Tumaliuan, however, denied the charges against her. At the outset, she accused Kare of perjury for indicating in her complaint that she was a residing at No. 8 Yakal Street, Vista Real Subdivision, or at the subject house she sold to the former when she already vacated said address on February 19, 2010. On the contrary, it was Tumaliuan who was already residing therein. Tumaliuan also faulted Kare when she said that the house and lot was still registered in her name when the same was already transferred in the name of the Government Service Insurance System (GSIS) as a result of the housing loan she obtained therefrom. Finally, Tumaliuan charged Kare of violating the rule against forum shopping when she intentionally failed to disclose the fact that she also filed a complaint before the Office of the City Prosecutor for estafa involving the same parties and the same issues.7

On Kare's claims, Tumaliuan consistently denied the allegations of fraud and bad faith. She insisted that she did not persuade Kare to accept the vehicle as part of her payment. In truth, it was Kare who dreamed of owning a Fortuner and requested that the same be given as part of the purchase price. Tumaliuan eventually acceded. Thus, she executed a Sale of Motor Vehicle and handed to Kare the photocopies of the CR and Official Receipt (OR) for the latter to verify the vehicle's status with the LTO as well as to check if it is included in the Highway Patrol Group's list of stolen vehicles.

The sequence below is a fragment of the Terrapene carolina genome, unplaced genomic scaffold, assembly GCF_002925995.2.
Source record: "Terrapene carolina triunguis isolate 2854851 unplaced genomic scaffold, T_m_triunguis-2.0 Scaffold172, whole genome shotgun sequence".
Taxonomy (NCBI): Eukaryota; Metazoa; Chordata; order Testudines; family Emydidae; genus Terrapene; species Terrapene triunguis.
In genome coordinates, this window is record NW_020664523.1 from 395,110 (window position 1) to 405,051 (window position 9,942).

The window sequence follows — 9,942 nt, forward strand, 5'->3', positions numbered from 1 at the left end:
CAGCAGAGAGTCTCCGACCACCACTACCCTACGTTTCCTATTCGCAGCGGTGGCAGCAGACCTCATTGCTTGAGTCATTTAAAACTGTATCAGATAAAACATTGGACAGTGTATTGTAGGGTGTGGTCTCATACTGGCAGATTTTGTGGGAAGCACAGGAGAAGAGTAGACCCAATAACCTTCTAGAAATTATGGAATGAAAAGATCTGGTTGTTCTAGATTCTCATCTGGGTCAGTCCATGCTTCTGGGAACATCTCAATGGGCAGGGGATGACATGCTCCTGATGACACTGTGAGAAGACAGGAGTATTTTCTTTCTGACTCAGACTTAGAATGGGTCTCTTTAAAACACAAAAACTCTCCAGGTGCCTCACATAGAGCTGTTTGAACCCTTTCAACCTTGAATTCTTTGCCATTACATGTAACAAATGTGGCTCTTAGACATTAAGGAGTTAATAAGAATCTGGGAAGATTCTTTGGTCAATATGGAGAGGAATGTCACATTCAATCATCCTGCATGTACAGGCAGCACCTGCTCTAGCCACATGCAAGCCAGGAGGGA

According to Tumaliuan, on the same day of the execution of the Sale of Motor Vehicle on September 22, 2009, she simultaneously surrendered the vehicle itself together with the photocopies of the CR and OR. She further insisted that Kare was fully aware of the fact that the subject vehicle was mortgaged to BDO for a loan that expires in March 2011. It is highly unbelievable that Kare, a licensed physician, was unaware of said fact and remained so for an entire year and one month from the time that she received the vehicle on September 22, 2009 until the day she decided to file the instant complaint on October 26, 2010. In fact, it is common practice for buyers to verify the status of the property they are acquiring. Thus, the doctrine of "caveat emptor" should apply. Besides, she cannot be held guilty of fraud since she never made Kare believe that the vehicle was free from all liens and encumbrances. In the Sale of Motor Vehicle itself, she merely stated that she conveys "full title and ownership" over the said vehicle and not that it was "free from all liens and encumbrances." In the end, Tumaliuan pointed out that she has been a lawyer for almost fifteen years with good standing and an active officer of the Integrated Bar of the Philippines, Manila Chapter. As such, she could not have engaged in any deceitful conduct or put her name into shame.8